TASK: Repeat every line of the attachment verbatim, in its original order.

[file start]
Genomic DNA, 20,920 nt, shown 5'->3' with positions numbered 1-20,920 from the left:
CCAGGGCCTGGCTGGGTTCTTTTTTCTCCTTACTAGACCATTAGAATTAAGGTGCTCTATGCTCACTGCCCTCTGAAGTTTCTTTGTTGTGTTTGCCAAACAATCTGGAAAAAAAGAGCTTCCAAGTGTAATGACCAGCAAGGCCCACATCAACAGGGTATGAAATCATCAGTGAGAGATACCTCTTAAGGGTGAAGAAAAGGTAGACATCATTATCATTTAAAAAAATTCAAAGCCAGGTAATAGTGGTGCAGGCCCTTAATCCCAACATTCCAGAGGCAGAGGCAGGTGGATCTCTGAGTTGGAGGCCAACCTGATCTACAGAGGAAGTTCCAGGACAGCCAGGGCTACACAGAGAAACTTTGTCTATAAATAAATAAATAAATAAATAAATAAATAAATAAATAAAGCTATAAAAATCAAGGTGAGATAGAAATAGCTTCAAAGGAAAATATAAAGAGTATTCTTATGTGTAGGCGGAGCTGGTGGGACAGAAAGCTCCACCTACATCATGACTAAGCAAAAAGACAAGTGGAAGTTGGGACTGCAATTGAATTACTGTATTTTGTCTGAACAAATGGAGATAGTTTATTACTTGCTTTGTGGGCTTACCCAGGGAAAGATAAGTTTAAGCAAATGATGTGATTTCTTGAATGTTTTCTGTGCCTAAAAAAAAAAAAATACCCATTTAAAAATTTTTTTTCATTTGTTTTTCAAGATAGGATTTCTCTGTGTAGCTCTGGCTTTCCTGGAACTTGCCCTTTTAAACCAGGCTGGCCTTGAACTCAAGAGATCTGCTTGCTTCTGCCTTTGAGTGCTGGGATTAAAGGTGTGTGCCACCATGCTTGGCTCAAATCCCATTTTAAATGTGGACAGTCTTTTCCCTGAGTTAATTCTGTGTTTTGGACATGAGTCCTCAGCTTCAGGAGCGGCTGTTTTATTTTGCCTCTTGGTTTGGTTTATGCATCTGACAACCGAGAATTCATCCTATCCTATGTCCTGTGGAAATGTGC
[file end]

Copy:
Genomic DNA, 20,920 nt, shown 5'->3' with positions numbered 1-20,920 from the left:
CCAGGGCCTGGCTGGGTTCTTTTTTCTCCTTACTAGACCATTAGAATTAAGGTGCTCTATGCTCACTGCCCTCTGAAGTTTCTTTGTTGTGTTTGCCAAACAATCTGGAAAAAAAGAGCTTCCAAGTGTAATGACCAGCAAGGCCCACATCAACAGGGTATGAAATCATCAGTGAGAGATACCTCTTAAGGGTGAAGAAAAGGTAGACATCATTATCATTTAAAAAAATTCAAAGCCAGGTAATAGTGGTGCAGGCCCTTAATCCCAACATTCCAGAGGCAGAGGCAGGTGGATCTCTGAGTTGGAGGCCAACCTGATCTACAGAGGAAGTTCCAGGACAGCCAGGGCTACACAGAGAAACTTTGTCTATAAATAAATAAATAAATAAATAAATAAATAAATAAATAAAGCTATAAAAATCAAGGTGAGATAGAAATAGCTTCAAAGGAAAATATAAAGAGTATTCTTATGTGTAGGCGGAGCTGGTGGGACAGAAAGCTCCACCTACATCATGACTAAGCAAAAAGACAAGTGGAAGTTGGGACTGCAATTGAATTACTGTATTTTGTCTGAACAAATGGAGATAGTTTATTACTTGCTTTGTGGGCTTACCCAGGGAAAGATAAGTTTAAGCAAATGATGTGATTTCTTGAATGTTTTCTGTGCCTAAAAAAAAAAAAATACCCATTTAAAAATTTTTTTTCATTTGTTTTTCAAGATAGGATTTCTCTGTGTAGCTCTGGCTTTCCTGGAACTTGCCCTTTTAAACCAGGCTGGCCTTGAACTCAAGAGATCTGCTTGCTTCTGCCTTTGAGTGCTGGGATTAAAGGTGTGTGCCACCATGCTTGGCTCAAATCCCATTTTAAATGTGGACAGTCTTTTCCCTGAGTTAATTCTGTGTTTTGGACATGAGTCCTCAGCTTCAGGAGCGGCTGTTTTATTTTGCCTCTTGGTTTGGTTTATGCATCTGACAACCGAGAATTCATCCTATCCTATGTCCTGTGGAAATGTGC